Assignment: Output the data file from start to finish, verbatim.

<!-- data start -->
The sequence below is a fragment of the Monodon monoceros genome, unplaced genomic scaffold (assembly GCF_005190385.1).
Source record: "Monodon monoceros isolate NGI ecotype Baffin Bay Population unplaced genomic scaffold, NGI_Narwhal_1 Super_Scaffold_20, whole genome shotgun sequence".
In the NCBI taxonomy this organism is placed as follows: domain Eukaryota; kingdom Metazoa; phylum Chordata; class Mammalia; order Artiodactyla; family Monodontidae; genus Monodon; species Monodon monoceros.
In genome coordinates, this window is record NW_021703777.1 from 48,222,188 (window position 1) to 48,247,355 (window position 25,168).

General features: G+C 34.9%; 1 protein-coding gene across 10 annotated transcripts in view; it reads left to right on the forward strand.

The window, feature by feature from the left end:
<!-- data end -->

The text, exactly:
The sequence below is a fragment of the Monodon monoceros genome, unplaced genomic scaffold (assembly GCF_005190385.1).
Source record: "Monodon monoceros isolate NGI ecotype Baffin Bay Population unplaced genomic scaffold, NGI_Narwhal_1 Super_Scaffold_20, whole genome shotgun sequence".
In the NCBI taxonomy this organism is placed as follows: domain Eukaryota; kingdom Metazoa; phylum Chordata; class Mammalia; order Artiodactyla; family Monodontidae; genus Monodon; species Monodon monoceros.
In genome coordinates, this window is record NW_021703777.1 from 48,222,188 (window position 1) to 48,247,355 (window position 25,168).

General features: G+C 34.9%; 1 protein-coding gene across 10 annotated transcripts in view; it reads left to right on the forward strand.

The window, feature by feature from the left end: